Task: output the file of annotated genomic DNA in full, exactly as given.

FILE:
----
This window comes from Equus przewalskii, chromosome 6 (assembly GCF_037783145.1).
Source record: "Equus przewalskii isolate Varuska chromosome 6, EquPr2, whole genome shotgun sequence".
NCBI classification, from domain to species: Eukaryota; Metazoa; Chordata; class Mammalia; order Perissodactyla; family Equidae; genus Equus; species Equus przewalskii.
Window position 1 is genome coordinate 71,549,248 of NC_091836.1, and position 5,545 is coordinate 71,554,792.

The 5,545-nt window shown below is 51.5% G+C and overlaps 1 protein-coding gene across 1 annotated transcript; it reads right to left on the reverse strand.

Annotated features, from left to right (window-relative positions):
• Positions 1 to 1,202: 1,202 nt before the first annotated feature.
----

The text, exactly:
This window comes from Equus przewalskii, chromosome 6 (assembly GCF_037783145.1).
Source record: "Equus przewalskii isolate Varuska chromosome 6, EquPr2, whole genome shotgun sequence".
NCBI classification, from domain to species: Eukaryota; Metazoa; Chordata; class Mammalia; order Perissodactyla; family Equidae; genus Equus; species Equus przewalskii.
Window position 1 is genome coordinate 71,549,248 of NC_091836.1, and position 5,545 is coordinate 71,554,792.

The 5,545-nt window shown below is 51.5% G+C and overlaps 1 protein-coding gene across 1 annotated transcript; it reads right to left on the reverse strand.

Annotated features, from left to right (window-relative positions):
• Positions 1 to 1,202: 1,202 nt before the first annotated feature.